The following information is based upon the Pest and Disease Management Workshop held in May 2011 by Jackie Robson.
General Practices and Principles
Healthy Soil: The number one principle of organic growing is maintaining fertile, healthy soil. Good soil produces strong, robust plants which tend to resist most pest or diseases. It’s believed that weak plants might even give chemical signals that attract potential pests of diseases.
Observation: Even a beginner gardener can usually tell at a glance if something is wrong with a plant. You may not always know what the problem is, but by paying attention you can stave off some of the worst effects from pests and diseases.
Companion Planting: some plants together can make each other taste better or grow stronger (tomatoes and asparagus) or make them weaker (beans with onions). Review the companion planting list before planning your garden to give your plants every opportunity. letting some plants go to flower will not only allow you to gather seeds for yourself but are great magnets for benefitial insects.
Predator and Pollinator Habitat: Garter snakes and predaceous beetles will eat many garden pests, including slugs. Make a snake habitat: http://www.env.gov.bc.ca/wld/documents/snake_landscape_brchr.pdf
Another consideration is to plan your garden so that there is a succession of flowers to attract pollinators. The Umbelliferae family are great nectar producers (ie. angelica, anise, arracacha, asafoetida,caraway, carrot, celery, centella, asiatica, chervil, cicely, coriander/cilantro, cumin, dill, fennel, hemlock,lovage, Queen Anne’s Lace, parsley, parsnip, sea holly) are would be a benefit to any garden.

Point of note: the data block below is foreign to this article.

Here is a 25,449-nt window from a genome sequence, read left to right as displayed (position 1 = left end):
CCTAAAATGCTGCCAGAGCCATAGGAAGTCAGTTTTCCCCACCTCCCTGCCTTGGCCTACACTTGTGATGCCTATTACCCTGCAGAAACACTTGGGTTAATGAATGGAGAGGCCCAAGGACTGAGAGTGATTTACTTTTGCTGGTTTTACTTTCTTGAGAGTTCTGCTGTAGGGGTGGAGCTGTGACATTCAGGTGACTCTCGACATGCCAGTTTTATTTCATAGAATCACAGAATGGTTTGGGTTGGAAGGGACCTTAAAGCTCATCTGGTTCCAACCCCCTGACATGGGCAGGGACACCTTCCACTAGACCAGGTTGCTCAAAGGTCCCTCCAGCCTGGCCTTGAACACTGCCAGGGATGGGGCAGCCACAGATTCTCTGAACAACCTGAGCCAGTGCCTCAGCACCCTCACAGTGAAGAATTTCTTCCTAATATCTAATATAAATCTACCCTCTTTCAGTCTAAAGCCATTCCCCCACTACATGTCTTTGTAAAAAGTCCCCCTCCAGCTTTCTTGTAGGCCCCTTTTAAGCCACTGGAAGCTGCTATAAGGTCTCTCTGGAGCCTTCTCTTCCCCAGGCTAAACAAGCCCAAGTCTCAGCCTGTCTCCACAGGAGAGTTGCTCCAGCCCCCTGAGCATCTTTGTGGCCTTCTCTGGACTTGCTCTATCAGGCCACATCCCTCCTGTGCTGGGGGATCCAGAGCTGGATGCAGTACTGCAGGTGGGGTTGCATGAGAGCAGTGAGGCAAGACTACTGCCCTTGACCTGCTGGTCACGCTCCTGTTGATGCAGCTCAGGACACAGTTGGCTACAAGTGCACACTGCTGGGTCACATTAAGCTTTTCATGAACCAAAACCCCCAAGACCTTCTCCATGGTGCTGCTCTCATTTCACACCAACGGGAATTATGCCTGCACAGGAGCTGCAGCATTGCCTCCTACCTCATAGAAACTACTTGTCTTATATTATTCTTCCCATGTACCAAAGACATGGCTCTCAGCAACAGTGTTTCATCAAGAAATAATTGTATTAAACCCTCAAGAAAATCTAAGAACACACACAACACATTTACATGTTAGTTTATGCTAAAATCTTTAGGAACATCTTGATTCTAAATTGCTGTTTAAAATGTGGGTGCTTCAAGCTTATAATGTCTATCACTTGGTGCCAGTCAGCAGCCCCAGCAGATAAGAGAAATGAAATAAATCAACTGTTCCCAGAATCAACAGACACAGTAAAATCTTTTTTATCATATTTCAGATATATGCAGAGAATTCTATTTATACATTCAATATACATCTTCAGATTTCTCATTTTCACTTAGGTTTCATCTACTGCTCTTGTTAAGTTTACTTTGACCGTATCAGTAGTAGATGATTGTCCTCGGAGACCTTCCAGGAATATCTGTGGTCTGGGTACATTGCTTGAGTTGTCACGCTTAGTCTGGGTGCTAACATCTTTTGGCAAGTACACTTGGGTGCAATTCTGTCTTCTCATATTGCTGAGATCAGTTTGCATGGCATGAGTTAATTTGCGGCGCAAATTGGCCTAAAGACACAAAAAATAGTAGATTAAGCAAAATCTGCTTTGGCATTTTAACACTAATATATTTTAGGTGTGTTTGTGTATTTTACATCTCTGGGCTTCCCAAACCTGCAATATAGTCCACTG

Right Conditions: acid or alkaline; sandy or clay; sunny or shade; choosing the right plant for the right area will ward off many issues.
Crop Rotation: changing location of your plantings each year will keep disease organisms from building up in the oil. Pests often have specific hosts that they attack by moving them around make it harder for them to find their favourite food source. Some say that in a small plot with lots of diversity there is no need to rotate as everything gets mixed together.
Handpick Pests: This can be surprisingly effective. Sometimes a plant is getting chewed down each night by as few as two or three cutworms which hide in the day. Take a flashlight for a slug or cutworm hunt, dropping them into a bucket of soapy water.
Live and Let Live: 90 to 95% of all insects you encounter in the garden are either beneficial or neutral. In addition, the remaining so-called pests do little damage in most situations. Tomatoes and brassicas can outgrow flea beetles; ladybugs will only lay their eggs in the presence of aphids.
Sprays: Even homemade sprays using garlic or feverfew should only be used as a last resort as even organic sprays kills the beneficial insects along with the bad. Observation and a water spay are usually sufficient. 40% of insect problems on crops are from pesticide use as predators are killed off. If you don;t want to kill anything, then just overseed. Instead of thinning your lettuce, the slugs will do it for you. What you’re doing is mimicking nature…
Black or Grey Aphids: water or safer soap spray; encourage lady bugs or aphid midges.
Cabbage Butterly: handpick the worms and the eggs to prevent them from digging into the middle of the cabbage.